so my understanding with this dyeing method is that it kind of tints the wig if it isnt pure white. so, if example you want to match hair that is so dark brown, that it is almost black/is always mistaken for black, could you start off with a brown wig and use black die to aquire that kind of color effect?

i could see this working with a really dark purple color too, and many other color combinations in my head. i just think it would be easier to do something like that than trying to mix the ink to get the perfect color combination.[/QUOTE]

"Tint" implies it's less potent then it is [although that's what is going on]. You will get a nice coat of color with this method, it's just that you can't expect to go backwards from the original fiber color [which is true of any dyeing method thus far, including Sharpies]. So you can go from brown to black, just not black to brown.

As long as you are trying to go darker, you will generally be fine. Paler colors give you more range, with white being a completely blank canvas [but blond is also a good starting point, since it would be the equivalent of creme or off white].

As benihime said, you can't get "black" with dyeing [which is also true with Sharpies]. You can get really, really, really close, but no cigar. [And I've never actually seen anybody try to dye a wig black this way, so it may turn out that you can, I'm just not counting on it yet.]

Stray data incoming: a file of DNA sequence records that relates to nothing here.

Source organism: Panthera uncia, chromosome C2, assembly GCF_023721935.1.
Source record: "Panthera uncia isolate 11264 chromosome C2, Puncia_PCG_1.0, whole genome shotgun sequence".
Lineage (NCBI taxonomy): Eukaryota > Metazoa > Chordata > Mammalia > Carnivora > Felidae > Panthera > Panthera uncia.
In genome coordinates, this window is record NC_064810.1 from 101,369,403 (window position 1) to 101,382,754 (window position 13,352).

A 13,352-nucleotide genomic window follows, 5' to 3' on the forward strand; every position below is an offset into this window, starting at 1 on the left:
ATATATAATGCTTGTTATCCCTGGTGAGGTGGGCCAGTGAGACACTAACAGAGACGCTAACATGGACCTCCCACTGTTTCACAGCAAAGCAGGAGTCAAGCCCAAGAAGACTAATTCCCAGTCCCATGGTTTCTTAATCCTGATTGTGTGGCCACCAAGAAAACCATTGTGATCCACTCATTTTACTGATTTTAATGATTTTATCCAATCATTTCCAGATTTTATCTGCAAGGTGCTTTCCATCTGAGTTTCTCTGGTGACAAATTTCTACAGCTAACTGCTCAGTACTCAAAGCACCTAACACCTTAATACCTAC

#9 kenshin-chan64 on 10 years ago

thank you for the input kalas and benihime, i think i understand what i am wanting to do. but to be sure let me try a diffrent color combination question for that.

say if i were to get an all out orange wig, like the party colors (dont cringe yet!). if i took some shade of brown and diluted it somewhat and sprayed, do you think the wig would come out with more of a 'natural red head' color, like auborn and the such (such method work with colored pancils on paper, i was just wondering if the same method couls be aplyed to dyes).